A swimming pool can be a wonderful asset to your home, helping to keep you comfortable during our long, hot summer. However, running your own pool can be a significant cost not just in chemicals, but in electricity and water bills as well. How you manage your pool can have a big bearing on your total annual costs, and we've got plenty of tips to help you do that.
Pool pump energy costs can make up 30% of a household’s energy bills and with the prospect of rising power prices, there’s never been a better time to look at ways to make your pool more efficient.
Trim the pool pump running time – pool pumps consume large amounts of energy and many are run longer than they need to be to maintain a healthy pool. By reducing the running time by just 1 hour / day, you can save at least $60/year. Fit a timer switch if you don’t already have one – this will ensure consistency and keep your pool to stay clean even if you are away.
Want to know how long to run your pool pump for, how much your current regime is costing you, and how much you can save? Check out our handy pool pump calculator here.
Be aware that if you have a salt pool chlorinator and you reduce your pumping times, you may have to increase the chlorination rate to compensate. Do regular water checks if you are altering your pumping regime to ensure the quality of the pool water is not compromised.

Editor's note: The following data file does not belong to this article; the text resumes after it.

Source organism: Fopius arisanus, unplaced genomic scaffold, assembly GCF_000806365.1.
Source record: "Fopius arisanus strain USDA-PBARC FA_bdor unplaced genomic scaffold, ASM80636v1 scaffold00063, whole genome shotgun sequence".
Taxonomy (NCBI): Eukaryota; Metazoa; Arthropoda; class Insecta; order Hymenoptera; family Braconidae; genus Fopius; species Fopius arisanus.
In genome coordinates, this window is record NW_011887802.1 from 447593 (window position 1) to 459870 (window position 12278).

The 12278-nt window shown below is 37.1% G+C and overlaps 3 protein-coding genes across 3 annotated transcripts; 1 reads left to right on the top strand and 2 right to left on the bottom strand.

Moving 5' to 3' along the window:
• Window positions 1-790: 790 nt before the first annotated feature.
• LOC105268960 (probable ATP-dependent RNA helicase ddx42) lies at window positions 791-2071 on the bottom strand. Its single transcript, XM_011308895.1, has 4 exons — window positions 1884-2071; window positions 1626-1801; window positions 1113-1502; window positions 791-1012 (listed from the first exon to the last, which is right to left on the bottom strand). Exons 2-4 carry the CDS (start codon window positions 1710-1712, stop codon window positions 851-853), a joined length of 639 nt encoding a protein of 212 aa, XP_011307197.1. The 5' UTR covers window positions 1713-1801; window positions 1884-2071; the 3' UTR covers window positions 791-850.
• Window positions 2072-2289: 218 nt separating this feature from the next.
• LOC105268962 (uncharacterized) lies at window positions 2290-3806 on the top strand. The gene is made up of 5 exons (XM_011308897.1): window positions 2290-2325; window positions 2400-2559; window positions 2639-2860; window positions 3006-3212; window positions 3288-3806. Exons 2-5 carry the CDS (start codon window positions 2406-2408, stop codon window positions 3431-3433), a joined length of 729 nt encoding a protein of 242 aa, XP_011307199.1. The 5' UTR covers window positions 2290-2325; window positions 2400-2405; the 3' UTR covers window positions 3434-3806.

Your pool pump is a heavy consumer of electricity, and for a typical domestic pool this can cost from $380 to $800 per annum. Ideally, the pool pump needs to run long enough for all the pool water to pass through the filter at least once a day and, for a salt chlorinated pool, long enough to generate sufficient chlorine for effective sanitisation.
A pool pump motor is typically sized to provide sufficient power for tough tasks like priming, backwashing and vacuuming. The power required to move water around for day to day filtration is typically quite a bit less, but the typical pump doesn’t provide the ability to reduce speed – it’s flat out or nothing! This results in energy being wasted forcing water through your system at higher than necessary pressures.
With a variable speed pool pump, you can select different speeds depending on the work that needs to be done. This can result in savings of around $350 to $500 a year on your pool running costs.
It’s important to note that the savings of such a pump can only be realised through correct use, in conjunction with good pool maintenance. A variable speed pump could actually increase your running costs if you leave it on the highest speed setting.
You can read more about the variable speed pool pump in our pool fact sheet.
Want to know how much your pool pump is costing you, and what you could save? You can use our pool pump calculator to work out how much your current pool pump is costing you to run.